If attention to the child is the key to the teacher's success, it is the child's own quality of attention that is the key to the learning process, or so Simone Weil asserts in her 'Reflections on the Right Use of School Studies.' She almost goes as far as to say that the subject studied and its contents are irrelevant; the important thing, the real goal of study, is the 'development of attention.' Why? Because prayer consists of attention, and all worldly study is really a stretching of the soul towards prayer. 'Never in any case whatever is a genuine effort of the attention wasted. It always has its effect on the spiritual plane and in consequence on the lower one of the intelligence, for all spiritual light lightens the mind.' An attempt to grasp one truth — even if it fails, and even in a seemingly unrelated subject — will assist us in grasping another.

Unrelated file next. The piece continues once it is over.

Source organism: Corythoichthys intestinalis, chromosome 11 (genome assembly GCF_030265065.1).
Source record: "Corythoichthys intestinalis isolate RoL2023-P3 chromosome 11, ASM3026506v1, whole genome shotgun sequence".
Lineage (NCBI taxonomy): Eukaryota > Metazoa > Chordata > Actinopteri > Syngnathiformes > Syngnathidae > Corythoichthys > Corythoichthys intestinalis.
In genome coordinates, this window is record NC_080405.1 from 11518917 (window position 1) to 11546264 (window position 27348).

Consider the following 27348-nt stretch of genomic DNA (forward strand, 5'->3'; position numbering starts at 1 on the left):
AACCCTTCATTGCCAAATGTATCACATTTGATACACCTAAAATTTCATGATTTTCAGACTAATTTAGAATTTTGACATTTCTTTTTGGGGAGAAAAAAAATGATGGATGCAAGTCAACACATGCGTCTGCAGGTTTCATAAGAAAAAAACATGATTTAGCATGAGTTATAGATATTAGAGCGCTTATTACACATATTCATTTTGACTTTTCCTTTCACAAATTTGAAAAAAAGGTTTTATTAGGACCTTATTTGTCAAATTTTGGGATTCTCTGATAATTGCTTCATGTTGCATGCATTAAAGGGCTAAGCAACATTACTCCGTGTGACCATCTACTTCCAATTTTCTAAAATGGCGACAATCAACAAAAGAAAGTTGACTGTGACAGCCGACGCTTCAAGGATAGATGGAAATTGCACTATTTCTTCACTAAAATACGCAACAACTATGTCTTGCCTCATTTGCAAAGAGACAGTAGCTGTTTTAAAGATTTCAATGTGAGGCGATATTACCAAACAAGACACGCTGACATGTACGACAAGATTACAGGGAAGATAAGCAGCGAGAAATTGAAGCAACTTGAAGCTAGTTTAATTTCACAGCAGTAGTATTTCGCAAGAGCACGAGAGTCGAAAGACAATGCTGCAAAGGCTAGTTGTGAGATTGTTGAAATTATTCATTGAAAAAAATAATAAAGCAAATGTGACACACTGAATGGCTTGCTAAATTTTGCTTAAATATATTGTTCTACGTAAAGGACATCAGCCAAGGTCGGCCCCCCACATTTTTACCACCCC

Every effort adds a little gold to a treasure no power on earth can take away. The useless efforts made by the Curé d'Ars, for long and painful years, in his attempt to learn Latin bore fruit in the marvelous discernment that enabled him to see the very soul of his penitents behind their words and even their silences.Attention is desire; it is the desire for light, for truth, for understanding, for possession. It follows, according to Weil, that the intelligence 'grows and bears fruit in joy,' and that the promise or anticipation of joy is what arouses the effort of attention: it is what makes students of us.